NEW YORK (AP) — Have you ever said "thank you" through clenched teeth? The gift in that nicely wrapped box was so not what you wanted: comfy clothes instead of designer duds, or a kitchen gadget instead of a shiny piece of jewelry.
Sometimes, though, the best gifts are the ones you use, and, frankly, most of us probably wear hoodies more than haute couture.
With a closet full of beautiful boots and gravity-defying heels, flat-foot, furry Uggs weren't at the top of celebrity stylist-designer Rachel Zoe's shopping list. They were OK for other people — she might even have suggested them — but she didn't see them fitting into her closet until someone gave her a pair.
"Once you put them on, you can't go back," Zoe says. "In my house, it's now the family at-home shoe. I wear them all the time. My son has 10 pairs and my husband has 10 pairs."
Bradford Shellhammer, founder of Fab.com, which sells unusual items like canvas carryalls screen-printed with images of designer handbags, says gifts fit into three categories: the things everyone knows you want, the bad surprises and the amazing things that make you wonder, "How did I live without it?"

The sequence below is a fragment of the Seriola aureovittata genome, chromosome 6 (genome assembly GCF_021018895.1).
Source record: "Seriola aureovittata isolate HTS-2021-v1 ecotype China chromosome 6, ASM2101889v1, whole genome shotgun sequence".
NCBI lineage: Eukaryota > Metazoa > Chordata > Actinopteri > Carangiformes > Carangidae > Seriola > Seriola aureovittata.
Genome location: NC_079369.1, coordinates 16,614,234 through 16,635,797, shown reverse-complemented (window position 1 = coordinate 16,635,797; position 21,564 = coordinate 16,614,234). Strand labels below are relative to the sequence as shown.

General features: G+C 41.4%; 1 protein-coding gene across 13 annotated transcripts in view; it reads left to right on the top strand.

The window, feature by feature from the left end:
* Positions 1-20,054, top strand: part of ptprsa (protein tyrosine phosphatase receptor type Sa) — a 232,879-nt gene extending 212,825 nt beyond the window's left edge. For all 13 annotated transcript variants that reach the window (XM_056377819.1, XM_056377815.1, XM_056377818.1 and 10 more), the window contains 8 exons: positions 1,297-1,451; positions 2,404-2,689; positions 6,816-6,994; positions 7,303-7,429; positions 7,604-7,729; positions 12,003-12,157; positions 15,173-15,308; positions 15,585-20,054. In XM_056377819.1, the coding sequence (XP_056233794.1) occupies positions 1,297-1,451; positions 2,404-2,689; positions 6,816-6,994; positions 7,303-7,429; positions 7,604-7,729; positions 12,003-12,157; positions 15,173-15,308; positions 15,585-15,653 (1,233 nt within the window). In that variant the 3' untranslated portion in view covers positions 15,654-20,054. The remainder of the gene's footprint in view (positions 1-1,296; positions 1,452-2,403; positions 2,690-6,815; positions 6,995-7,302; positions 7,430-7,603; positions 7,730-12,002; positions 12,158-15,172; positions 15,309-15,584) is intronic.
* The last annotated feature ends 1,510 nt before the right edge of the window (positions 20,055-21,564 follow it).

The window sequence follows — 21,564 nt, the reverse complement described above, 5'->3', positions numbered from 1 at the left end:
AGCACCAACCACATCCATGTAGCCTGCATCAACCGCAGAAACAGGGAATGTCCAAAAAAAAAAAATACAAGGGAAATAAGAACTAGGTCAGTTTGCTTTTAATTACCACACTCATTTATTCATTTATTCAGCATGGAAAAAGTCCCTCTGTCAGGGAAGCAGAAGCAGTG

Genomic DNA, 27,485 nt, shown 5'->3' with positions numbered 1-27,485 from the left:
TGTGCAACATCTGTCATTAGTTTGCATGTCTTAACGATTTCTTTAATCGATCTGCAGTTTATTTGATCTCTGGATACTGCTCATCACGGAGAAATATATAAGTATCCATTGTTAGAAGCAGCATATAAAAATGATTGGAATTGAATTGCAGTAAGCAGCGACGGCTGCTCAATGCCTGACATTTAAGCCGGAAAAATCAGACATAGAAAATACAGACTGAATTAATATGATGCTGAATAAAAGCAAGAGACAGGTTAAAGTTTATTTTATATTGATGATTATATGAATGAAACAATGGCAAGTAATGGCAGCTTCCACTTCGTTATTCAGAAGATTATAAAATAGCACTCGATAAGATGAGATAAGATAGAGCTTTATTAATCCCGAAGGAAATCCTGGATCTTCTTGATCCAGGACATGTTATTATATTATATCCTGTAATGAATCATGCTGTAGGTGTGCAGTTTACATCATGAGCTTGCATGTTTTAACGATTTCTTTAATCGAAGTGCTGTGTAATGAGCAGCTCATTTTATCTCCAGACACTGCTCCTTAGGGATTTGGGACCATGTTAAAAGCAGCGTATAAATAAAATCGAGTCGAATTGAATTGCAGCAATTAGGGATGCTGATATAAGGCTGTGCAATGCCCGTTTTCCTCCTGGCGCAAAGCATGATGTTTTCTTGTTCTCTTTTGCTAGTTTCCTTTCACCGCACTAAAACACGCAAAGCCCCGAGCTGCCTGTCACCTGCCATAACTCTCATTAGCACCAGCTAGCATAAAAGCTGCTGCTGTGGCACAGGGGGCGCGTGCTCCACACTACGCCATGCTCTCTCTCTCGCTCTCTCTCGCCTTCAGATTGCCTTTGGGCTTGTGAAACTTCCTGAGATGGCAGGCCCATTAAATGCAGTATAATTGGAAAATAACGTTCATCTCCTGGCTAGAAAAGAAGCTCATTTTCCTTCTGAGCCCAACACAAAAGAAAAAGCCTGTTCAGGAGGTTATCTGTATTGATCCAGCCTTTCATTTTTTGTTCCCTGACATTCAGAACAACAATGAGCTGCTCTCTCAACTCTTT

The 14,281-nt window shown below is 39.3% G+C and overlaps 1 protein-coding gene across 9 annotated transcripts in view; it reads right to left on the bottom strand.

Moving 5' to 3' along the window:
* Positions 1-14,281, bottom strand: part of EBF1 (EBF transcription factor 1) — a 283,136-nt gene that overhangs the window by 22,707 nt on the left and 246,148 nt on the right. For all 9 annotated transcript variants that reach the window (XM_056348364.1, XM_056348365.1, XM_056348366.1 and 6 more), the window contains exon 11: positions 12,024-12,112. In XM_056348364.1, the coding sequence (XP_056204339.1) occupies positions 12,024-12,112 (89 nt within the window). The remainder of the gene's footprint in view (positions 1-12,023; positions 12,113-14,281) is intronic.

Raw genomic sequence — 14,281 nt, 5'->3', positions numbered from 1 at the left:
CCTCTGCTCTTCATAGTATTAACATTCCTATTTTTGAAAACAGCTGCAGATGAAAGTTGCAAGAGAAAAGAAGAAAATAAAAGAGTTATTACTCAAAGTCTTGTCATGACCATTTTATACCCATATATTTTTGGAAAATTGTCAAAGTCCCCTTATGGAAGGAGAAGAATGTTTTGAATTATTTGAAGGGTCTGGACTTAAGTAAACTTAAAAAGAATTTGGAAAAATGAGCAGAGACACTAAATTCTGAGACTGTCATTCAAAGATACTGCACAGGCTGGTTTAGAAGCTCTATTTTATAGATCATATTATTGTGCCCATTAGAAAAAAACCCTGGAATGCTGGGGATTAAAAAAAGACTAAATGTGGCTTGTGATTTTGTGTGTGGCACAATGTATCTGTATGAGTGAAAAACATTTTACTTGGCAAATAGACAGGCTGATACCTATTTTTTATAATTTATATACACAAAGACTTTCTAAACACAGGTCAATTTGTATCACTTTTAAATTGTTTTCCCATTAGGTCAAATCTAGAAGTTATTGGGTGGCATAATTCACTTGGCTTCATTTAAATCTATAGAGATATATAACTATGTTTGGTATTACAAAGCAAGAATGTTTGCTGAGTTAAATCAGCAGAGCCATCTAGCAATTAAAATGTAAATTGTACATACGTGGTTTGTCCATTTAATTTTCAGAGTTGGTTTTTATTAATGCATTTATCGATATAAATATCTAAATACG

A. Mitra Morgan, founder and chief curator of decorative home-goods website Joss & Main, can't imagine her busy life without the wallet-phone case wristlet her mother gave her last year.
Morgan has almost unlimited access to the pretty things on so many gift lists. Her mother, however, thought her daily necessities were too scattered. She didn't know it at the time, Morgan admits, but mom was right.
Morgan received another love-it-later gift, this one from her husband. He gave her flat-bottomed pizza scissors.
"Coming from my husband, this was at the level of receiving a vacuum. I thought, 'Really, this is what we've come to?'" Morgan says. "But it's awesome!"
Christine Frietchen, a shopping expert who is advising TJ Maxx and Marshall's this year on their gift-giving programs, says a gift is something you wouldn't get for yourself. And the best way to know you've given a successful gift, she says, is if the receiver becomes an evangelist for it.
Adam Glassman, creative director at O, The Oprah magazine, was never at risk of buying the Patagonia fleece sweatpants his brother got for him a few years ago. "Never in my life did I think I'd need sweatpants, but I live in them," he gushes. "When I come home from work, they are my go-to item. I wear them more than any other clothes in my closet."
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